National Assembly adopts financing bill despite fierce opposition
A common theme of the opposition to the bill is that local government receives only 9% of the pie, even though it is at the coalface of service delivery
Opposition parties united in the National Assembly on Tuesday to oppose proposed legislation that allocates a share of national revenue to the three spheres of government.
A common theme of the opposition to the Division of Revenue Amendment Bill was that local government received an inadequate share (9%) of the pie, even though it is at the coalface of service delivery.
The second reading of the bill was nevertheless adopted by the ANC majority and it will now be sent to the National Council of Provinces for concurrence.
The proposed amendments to the Division of Revenue Act, which were based on the February budget, were tabled together with the medium-term budget policy statement in the National Assembly in October. The act divides government revenue between the three spheres of government and includes the amounts allocated to provinces and municipalities by way of conditional and other grants.
Additional provisions have been made in the amendment bill for drought and disaster relief for provinces and municipalities; funding for infrastructure backlogs and capacity building; and allocations to address critical staff shortages in the health sector as well as to procure beds and linen.
Deputy finance minister Mondli Gungubele emphasised in his speech concluding the debate that government remained committed to maintaining the expenditure ceiling; to decreasing the budget deficit over time; continuing with the transformation of state owned enterprises; and engaging on how to deal with the public sector wage bill.
In his maiden speech, DA MP Michael Shackleton noted that many people had no running water, basic sanitation or refuse removal, which was due to the “inefficiency of spending and failure to monitor how spending has been carried out. Efficiency of spending is exceedingly poor,” he said.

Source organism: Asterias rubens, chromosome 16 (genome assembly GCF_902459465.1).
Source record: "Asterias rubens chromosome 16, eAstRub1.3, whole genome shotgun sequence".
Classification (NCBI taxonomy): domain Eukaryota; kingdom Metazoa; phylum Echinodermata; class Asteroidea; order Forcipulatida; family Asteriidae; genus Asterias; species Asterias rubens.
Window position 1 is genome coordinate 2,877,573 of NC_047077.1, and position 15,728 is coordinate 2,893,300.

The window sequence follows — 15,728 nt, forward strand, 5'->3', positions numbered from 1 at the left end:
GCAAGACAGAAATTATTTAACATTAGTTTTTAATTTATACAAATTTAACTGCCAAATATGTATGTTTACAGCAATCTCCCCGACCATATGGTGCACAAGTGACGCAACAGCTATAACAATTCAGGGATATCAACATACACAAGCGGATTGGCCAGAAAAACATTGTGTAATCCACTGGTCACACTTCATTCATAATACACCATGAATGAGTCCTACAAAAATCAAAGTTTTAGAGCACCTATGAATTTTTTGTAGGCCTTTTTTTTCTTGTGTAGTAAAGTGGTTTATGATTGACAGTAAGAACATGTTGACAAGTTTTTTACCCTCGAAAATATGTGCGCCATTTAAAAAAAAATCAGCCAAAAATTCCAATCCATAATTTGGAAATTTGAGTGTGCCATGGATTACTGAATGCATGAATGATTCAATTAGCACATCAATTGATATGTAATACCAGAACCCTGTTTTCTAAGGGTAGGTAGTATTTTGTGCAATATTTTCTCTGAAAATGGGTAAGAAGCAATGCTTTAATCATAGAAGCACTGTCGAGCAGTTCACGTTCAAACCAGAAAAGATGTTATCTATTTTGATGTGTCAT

The EFF criticised the use of the Division of Revenue Bill as a mechanism to address the country’s developmental challenges. Municipalities were not given an adequate share of national revenue, the party said.
IFP MP Mkhuleko Hlengwa criticised the government’s wasteful expenditure on a bloated cabinet, excessive foreign missions abroad and bail-outs of SAA. All development was local, he stressed and the budget should reflect this rather than spend so much money at national level. Municipalities were in desperate need of funds to stimulate local development and create jobs. The approach to economic growth should be bottom up rather than the other way around, Hlengwa said.
UDM MP Nqabayomzi Kwankwa supported the bill but also said the 9% of national revenue allocated to local government was “hopelessly inadequate” considering that municipalities were at the coal-face of service delivery and that they had limited revenue-raising capacity.
FF Plus MP Wouter Wessels criticised the ANC’s government’s distorted priorities while COPE MP Willie Madisha concentrated on the deteriorating economic and fiscal situation in the country.
Madisha said the governing party was at war with itself and was unable to effect the structural changes required to ignite growth and to take the unpopular decisions necessary to reduce government expenditure. “This bill merely rearranges the deck-chairs on the Titanic," he said.
DA finance spokesperson David Maynier highlighted the fact that the Division of Revenue Amendment Bill did not include increases in the equitable share for provinces in order for them to finance the above-inflation public-sector wage agreement reached with trade unions. Over the medium term, this would cost provinces an estimated additional R18bn.
DA deputy finance spokesperson Alf Lees referred to the growth of unpaid bills and accruals within provincial and local governments. The budget policy statement said this constituted a serious fiscal risk but did not address it in the revised allocations to provinces and municipalities.